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An orrery is a mechanical device that illustrates the relative positions and motions of the planets and moons in the solar system in a heliocentric model. They are typically driven by a clockwork mechanism with a globe representing the Sun at the centre, and with a planet at the end of each of the arms.



According to Cicero, the Greek philosopher Posidonius constructed an orrery, possibly similar or identical to the Antikythera mechanism,[citation needed] that exhibited the diurnal motions of the sun, moon, and the five known planets. Cicero's account was written in the first century BC.

The Antikythera mechanism may be considered one of the first orreries. It is an ancient mechanical calculator (also described as the first mechanical computer) designed to calculate astronomical positions. It was discovered in an ancient shipwreck off the Greek island of Antikythera, between Kythera and Crete, and has been dated to about 150-100 BC. Technological artifacts of similar complexity did not appear until a thousand years later.[citation needed]

The first modern orrery was built circa 1704 by George Graham and Thomas Tompion.[1] Graham gave the first model (or its design) to the celebrated instrument maker John Rowley of London to make a copy for Prince Eugene of Savoy. Rowley was commissioned to make another copy for his patron Charles Boyle, 4th Earl of Orrery, from which the device took its name.[2] This model was presented to Charles' son John, later the 5th Earl.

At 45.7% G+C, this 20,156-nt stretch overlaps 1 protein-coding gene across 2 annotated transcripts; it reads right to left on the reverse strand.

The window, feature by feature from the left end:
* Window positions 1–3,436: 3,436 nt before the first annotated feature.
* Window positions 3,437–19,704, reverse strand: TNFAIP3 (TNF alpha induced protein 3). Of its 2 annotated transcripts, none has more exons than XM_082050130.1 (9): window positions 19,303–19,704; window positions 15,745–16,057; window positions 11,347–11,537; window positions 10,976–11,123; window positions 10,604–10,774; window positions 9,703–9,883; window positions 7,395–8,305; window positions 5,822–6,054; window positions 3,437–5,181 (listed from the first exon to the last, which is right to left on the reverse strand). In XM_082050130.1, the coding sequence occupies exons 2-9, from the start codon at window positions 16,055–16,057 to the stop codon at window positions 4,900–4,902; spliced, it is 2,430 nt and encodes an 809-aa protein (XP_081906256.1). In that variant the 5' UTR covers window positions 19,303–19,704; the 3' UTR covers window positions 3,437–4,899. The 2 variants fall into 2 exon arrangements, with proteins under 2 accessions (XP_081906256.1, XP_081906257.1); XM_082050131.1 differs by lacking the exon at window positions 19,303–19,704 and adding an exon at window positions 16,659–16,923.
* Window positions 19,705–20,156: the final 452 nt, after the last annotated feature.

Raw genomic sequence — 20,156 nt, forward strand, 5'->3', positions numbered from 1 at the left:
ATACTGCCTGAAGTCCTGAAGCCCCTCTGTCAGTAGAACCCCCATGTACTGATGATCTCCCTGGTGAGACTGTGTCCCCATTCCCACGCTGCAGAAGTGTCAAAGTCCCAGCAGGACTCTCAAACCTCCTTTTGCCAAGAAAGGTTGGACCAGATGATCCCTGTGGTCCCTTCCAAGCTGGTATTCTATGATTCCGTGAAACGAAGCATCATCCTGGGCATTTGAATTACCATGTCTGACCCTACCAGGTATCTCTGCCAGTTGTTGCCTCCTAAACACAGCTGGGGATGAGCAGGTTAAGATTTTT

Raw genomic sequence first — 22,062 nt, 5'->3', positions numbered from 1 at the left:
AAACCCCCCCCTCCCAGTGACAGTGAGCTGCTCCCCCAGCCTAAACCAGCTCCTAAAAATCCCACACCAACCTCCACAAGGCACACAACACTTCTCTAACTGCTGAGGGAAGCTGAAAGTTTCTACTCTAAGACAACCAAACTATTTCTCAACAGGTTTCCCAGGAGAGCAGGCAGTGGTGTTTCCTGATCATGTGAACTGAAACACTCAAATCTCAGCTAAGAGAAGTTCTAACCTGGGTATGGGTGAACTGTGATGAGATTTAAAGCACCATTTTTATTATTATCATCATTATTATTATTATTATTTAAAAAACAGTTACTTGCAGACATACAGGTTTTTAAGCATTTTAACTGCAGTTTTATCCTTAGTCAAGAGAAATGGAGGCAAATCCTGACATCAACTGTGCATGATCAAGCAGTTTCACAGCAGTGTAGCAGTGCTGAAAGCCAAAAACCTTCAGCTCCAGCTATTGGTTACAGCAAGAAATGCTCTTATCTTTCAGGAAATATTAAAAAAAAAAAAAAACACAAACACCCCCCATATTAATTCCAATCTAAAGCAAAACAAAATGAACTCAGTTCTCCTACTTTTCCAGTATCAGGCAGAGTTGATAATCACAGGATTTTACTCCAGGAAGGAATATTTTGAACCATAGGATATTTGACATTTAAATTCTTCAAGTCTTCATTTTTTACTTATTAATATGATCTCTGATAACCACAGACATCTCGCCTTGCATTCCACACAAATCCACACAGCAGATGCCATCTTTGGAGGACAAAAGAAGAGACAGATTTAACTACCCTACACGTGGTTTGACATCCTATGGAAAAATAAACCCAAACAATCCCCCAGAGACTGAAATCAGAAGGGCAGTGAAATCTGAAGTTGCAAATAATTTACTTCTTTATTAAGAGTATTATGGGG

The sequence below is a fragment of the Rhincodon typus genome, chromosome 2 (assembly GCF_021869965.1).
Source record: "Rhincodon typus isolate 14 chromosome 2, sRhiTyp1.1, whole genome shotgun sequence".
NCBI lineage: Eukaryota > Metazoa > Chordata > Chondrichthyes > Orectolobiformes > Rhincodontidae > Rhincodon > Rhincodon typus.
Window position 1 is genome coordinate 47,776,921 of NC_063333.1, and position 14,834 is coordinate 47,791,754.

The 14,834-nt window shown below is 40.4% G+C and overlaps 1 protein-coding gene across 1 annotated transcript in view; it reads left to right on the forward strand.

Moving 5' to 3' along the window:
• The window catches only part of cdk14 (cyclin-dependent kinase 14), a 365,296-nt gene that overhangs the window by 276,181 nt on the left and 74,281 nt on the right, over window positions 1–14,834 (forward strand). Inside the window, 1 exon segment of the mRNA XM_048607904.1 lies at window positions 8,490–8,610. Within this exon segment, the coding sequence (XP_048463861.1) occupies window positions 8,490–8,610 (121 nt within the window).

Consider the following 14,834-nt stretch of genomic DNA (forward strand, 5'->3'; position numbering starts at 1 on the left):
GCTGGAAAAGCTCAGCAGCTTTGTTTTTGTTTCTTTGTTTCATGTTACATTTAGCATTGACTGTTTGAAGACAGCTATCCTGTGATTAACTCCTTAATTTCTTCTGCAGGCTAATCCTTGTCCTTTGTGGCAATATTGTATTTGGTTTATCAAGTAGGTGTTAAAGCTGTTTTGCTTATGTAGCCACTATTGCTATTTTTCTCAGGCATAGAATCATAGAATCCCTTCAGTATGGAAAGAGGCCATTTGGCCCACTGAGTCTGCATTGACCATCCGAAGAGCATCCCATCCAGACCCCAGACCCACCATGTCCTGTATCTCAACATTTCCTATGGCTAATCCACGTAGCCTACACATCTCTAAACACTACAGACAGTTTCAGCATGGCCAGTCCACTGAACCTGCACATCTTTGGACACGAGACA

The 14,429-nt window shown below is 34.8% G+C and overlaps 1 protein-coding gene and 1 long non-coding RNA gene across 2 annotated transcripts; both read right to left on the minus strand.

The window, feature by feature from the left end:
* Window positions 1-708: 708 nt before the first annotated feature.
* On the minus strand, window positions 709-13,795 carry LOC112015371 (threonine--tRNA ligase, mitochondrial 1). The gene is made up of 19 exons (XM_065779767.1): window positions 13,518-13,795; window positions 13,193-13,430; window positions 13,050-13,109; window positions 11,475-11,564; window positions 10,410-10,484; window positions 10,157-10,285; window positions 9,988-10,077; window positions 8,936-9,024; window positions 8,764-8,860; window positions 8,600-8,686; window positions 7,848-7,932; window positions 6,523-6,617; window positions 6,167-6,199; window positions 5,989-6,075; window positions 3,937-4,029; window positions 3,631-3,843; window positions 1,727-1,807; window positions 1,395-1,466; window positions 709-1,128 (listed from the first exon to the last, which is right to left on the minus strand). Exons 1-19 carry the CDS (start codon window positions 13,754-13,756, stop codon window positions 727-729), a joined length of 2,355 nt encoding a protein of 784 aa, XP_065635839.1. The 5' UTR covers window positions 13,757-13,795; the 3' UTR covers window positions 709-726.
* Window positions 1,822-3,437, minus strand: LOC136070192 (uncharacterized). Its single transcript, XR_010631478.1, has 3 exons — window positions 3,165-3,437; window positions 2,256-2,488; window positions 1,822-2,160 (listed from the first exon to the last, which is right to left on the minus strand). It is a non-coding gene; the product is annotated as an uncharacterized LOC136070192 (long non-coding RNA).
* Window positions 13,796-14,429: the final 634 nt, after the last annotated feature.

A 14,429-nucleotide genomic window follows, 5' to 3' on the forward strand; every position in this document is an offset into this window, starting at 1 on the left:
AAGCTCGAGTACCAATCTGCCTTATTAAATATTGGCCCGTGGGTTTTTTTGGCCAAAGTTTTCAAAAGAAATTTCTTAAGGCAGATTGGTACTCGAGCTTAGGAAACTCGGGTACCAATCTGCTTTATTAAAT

Joseph Wright's picture "A Philosopher giving a Lecture on the Orrery in which a lamp is put in place of the Sun" (ca. 1766) which hangs in Derby Museum and Art Gallery, features a group (three men, three children, and a lone woman) listening to a lecture by a 'natural philosopher'—the only light in the otherwise darkened room is from the "sun" in the brass orrery, which, in this case, has rings that cause it to appear to be similar to an armillary sphere. The demonstration was thereby able to cover eclipses.[3] Shoemaker John Fulton of Fenwick, Ayrshire, built three between 1823 and 1833 - the last is in Glasgow's Kelvingrove Art Gallery and Museum.

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